The army crosses the Gedrosian Desert, by Andre Castaigne (1898–1899).

Alexander sent much of his army to Carmania (modern southern Iran) with his general Craterus, and commissioned a fleet to explore the Persian Gulf shore under his admiral Nearchus while he led the rest of his forces back to Persia by the southern route through the Gedrosian Desert (now part of southern Iran) and Makran (now part of Pakistan). In crossing the desert, Alexander's army took enormous casualties from hunger and thirst, but fought no human enemy. They encountered the "Fish Eaters", or Ichthyophagi, primitive people who lived on the Makran coast of the Arabian Sea, who had matted hair, no fire, no metal, no clothes, lived in huts made of whale bones, and ate raw seafood obtained by beachcombing.[44] During the crossing, Alexander refused as much water as possible, to share the sufferings of his men and to boost the morale of the army.[45]

In the territory of the Indus, Alexander nominated his officer Peithon as a satrap, a position he would hold for the next ten years until 316 BC, and in the Punjab he left Eudemus in charge of the army, at the side of the satrap Porus and Taxiles. Eudemus became ruler of a part of the Punjab after their death. Both rulers returned to the West in 316 BC with their armies. In c. 322 BC BC, Chandragupta Maurya of Magadha founded the Maurya Empire in India and conquered the Macedonian satrapies during the Seleucid–Mauryan war (305–303 BC).[46]



  1. ^ Fuller, pg 198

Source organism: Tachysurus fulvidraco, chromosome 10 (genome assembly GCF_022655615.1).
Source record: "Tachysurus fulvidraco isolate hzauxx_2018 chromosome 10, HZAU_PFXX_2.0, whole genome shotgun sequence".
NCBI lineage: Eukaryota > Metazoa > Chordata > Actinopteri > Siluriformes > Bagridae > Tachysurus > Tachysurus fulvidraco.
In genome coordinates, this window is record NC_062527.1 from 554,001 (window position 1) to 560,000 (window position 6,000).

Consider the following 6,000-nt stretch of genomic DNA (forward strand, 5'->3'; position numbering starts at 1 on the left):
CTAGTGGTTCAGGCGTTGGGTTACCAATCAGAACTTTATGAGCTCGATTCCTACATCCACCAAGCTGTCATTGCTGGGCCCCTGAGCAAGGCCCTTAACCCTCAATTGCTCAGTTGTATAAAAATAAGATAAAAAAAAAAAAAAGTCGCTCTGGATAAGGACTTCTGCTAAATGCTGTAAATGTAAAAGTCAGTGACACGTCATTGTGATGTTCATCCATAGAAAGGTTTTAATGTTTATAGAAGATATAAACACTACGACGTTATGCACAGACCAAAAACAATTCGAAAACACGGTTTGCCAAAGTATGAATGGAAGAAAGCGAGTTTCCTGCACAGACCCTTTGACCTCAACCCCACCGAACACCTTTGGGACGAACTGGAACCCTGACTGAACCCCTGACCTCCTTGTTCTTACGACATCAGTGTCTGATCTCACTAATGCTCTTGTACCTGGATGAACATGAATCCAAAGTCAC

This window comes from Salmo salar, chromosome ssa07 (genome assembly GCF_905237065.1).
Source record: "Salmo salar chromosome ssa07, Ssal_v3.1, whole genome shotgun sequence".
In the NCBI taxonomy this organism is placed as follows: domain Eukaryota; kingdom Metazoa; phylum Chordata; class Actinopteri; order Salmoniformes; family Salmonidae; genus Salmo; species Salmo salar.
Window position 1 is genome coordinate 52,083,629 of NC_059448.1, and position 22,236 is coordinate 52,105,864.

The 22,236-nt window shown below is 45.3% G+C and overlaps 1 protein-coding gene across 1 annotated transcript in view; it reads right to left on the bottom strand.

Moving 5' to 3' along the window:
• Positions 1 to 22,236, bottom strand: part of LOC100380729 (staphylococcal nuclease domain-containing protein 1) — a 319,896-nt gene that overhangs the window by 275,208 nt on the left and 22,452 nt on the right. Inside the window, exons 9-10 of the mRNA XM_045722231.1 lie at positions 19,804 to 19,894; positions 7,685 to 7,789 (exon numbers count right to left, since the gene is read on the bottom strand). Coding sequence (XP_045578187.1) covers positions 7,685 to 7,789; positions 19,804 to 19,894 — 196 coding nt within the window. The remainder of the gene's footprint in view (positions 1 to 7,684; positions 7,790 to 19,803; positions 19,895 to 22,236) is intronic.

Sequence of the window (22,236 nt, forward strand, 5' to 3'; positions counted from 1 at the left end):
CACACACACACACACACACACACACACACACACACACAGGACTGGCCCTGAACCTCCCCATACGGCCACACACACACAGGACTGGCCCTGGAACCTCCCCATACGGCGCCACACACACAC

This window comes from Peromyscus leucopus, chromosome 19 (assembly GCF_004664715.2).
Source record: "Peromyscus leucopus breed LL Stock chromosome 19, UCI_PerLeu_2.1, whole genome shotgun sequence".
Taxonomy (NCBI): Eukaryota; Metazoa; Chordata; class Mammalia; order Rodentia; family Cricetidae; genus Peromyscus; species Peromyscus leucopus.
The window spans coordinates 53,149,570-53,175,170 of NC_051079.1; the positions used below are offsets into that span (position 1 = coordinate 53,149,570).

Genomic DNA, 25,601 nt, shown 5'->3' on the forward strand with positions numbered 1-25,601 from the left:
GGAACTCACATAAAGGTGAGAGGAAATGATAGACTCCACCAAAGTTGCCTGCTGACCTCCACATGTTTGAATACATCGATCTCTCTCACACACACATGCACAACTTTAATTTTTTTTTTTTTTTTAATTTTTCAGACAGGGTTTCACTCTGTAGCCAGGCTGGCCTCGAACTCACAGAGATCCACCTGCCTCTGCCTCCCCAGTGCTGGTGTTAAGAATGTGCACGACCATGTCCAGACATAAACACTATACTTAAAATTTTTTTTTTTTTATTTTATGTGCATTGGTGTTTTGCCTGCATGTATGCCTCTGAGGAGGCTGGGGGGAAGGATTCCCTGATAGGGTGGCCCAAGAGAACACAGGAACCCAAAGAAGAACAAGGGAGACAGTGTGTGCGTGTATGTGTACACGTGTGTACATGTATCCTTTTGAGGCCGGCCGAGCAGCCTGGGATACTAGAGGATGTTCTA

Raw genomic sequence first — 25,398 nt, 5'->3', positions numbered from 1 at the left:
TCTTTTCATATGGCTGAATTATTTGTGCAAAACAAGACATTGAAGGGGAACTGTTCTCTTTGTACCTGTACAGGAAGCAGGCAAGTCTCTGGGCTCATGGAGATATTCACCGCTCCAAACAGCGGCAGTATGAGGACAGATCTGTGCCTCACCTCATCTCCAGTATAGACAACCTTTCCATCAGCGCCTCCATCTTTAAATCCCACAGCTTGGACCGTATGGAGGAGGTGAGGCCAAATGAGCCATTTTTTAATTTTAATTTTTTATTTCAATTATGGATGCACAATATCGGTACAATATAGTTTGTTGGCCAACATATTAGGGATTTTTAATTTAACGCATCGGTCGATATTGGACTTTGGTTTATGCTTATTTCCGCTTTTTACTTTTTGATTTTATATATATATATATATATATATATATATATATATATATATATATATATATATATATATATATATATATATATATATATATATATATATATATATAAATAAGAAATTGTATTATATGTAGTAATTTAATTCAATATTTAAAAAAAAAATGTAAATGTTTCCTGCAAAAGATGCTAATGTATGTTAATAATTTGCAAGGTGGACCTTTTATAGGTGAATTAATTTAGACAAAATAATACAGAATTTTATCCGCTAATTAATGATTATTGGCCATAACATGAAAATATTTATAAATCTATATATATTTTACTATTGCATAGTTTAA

"While the battle raged, Craterus forced his way over the Haranpur ford. When he saw that Alexander was winning a brilliant victory he pressed on and, as his men were fresh, took over the pursuit."

  2. ^ The Anabasis of Alexander/Book V/Chapter XVIII
  3. ^ Peter Connolly. Greece and Rome At War. Macdonald Phoebus Ltd, 1981, p. 66
  4. ^ Bongard-Levin, G. (1979). A History of India. Moscow: Progress Publishers. p. 264.
  5. ^ The Anabasis of Alexander/Book V/Chapter XXVIII
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  10. ^ Irfan Habib & Vivekanand Jha 2004, pp. 2–3.
  11. ^ H. C. Raychaudhuri 1988, p. 32-33.
  12. ^ H. C. Raychaudhuri 1988, p. 33.
  13. ^ a b c Irfan Habib & Vivekanand Jha 2004, p. 2.
  14. ^ a b c Irfan Habib & Vivekanand Jha 2004, p. 3.
  15. ^ a b c Irfan Habib & Vivekanand Jha 2004, p. 4.
  16. ^ Irfan Habib & Vivekanand Jha 2004, pp. 3–4.
  17. ^ a b The Achaemenid Empire in South Asia and Recent Excavations in Akra in Northwest Pakistan Peter Magee, Cameron Petrie, Robert Knox, Farid Khan, Ken Thomas p.714
  18. ^ H. C. Raychaudhuri 1988, p. 46.
  19. ^ R. K. Mookerji 1966, p. 24.
  20. ^ R. K. Mookerji 1966, p. 25.
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  36. ^ a b Arrian, Anabasis of Alexander, 6.17
  37. ^ Arrian Anabasis Book 6b
  38. ^ Paul J. Kosmin 2014, p. 34.
  39. ^ Plutarch, Alexander, 62
  40. ^ A. B. Bosworth 1996, p. 189.
  41. ^ Megasthenes. Quoted from the Epitome of Megasthenes, Indika. (Diodorus II, 35–42), Ancient India as Described by Megasthenes and Arrian. Translated and edited by J. W. McCrindle.
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Further reading